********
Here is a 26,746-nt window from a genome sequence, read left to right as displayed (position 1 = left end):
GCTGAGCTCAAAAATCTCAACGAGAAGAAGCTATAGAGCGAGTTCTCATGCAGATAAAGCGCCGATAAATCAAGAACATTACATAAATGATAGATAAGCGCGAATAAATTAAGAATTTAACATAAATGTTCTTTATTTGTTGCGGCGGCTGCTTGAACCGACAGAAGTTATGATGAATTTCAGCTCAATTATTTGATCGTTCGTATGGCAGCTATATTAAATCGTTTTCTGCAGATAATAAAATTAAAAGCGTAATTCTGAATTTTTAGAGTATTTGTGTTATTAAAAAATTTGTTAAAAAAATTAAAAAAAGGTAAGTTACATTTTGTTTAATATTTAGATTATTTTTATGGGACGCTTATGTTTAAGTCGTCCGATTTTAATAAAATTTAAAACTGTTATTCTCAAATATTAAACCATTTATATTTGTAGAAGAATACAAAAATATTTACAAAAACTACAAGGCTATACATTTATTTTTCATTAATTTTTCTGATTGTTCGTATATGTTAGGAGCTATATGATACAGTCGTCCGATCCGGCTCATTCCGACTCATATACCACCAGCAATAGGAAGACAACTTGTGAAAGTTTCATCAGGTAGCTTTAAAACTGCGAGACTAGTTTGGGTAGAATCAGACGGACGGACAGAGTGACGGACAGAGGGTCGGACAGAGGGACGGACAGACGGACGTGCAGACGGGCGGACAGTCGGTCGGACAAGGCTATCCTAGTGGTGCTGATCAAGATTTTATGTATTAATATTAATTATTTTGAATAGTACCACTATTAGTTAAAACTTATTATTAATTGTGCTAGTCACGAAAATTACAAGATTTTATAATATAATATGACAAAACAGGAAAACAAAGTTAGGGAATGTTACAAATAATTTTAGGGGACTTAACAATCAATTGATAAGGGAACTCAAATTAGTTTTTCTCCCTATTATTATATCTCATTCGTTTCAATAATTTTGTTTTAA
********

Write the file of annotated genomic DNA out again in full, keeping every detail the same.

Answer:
Here is a 26,746-nt window from a genome sequence, read left to right as displayed (position 1 = left end):
GCTGAGCTCAAAAATCTCAACGAGAAGAAGCTATAGAGCGAGTTCTCATGCAGATAAAGCGCCGATAAATCAAGAACATTACATAAATGATAGATAAGCGCGAATAAATTAAGAATTTAACATAAATGTTCTTTATTTGTTGCGGCGGCTGCTTGAACCGACAGAAGTTATGATGAATTTCAGCTCAATTATTTGATCGTTCGTATGGCAGCTATATTAAATCGTTTTCTGCAGATAATAAAATTAAAAGCGTAATTCTGAATTTTTAGAGTATTTGTGTTATTAAAAAATTTGTTAAAAAAATTAAAAAAAGGTAAGTTACATTTTGTTTAATATTTAGATTATTTTTATGGGACGCTTATGTTTAAGTCGTCCGATTTTAATAAAATTTAAAACTGTTATTCTCAAATATTAAACCATTTATATTTGTAGAAGAATACAAAAATATTTACAAAAACTACAAGGCTATACATTTATTTTTCATTAATTTTTCTGATTGTTCGTATATGTTAGGAGCTATATGATACAGTCGTCCGATCCGGCTCATTCCGACTCATATACCACCAGCAATAGGAAGACAACTTGTGAAAGTTTCATCAGGTAGCTTTAAAACTGCGAGACTAGTTTGGGTAGAATCAGACGGACGGACAGAGTGACGGACAGAGGGTCGGACAGAGGGACGGACAGACGGACGTGCAGACGGGCGGACAGTCGGTCGGACAAGGCTATCCTAGTGGTGCTGATCAAGATTTTATGTATTAATATTAATTATTTTGAATAGTACCACTATTAGTTAAAACTTATTATTAATTGTGCTAGTCACGAAAATTACAAGATTTTATAATATAATATGACAAAACAGGAAAACAAAGTTAGGGAATGTTACAAATAATTTTAGGGGACTTAACAATCAATTGATAAGGGAACTCAAATTAGTTTTTCTCCCTATTATTATATCTCATTCGTTTCAATAATTTTGTTTTAA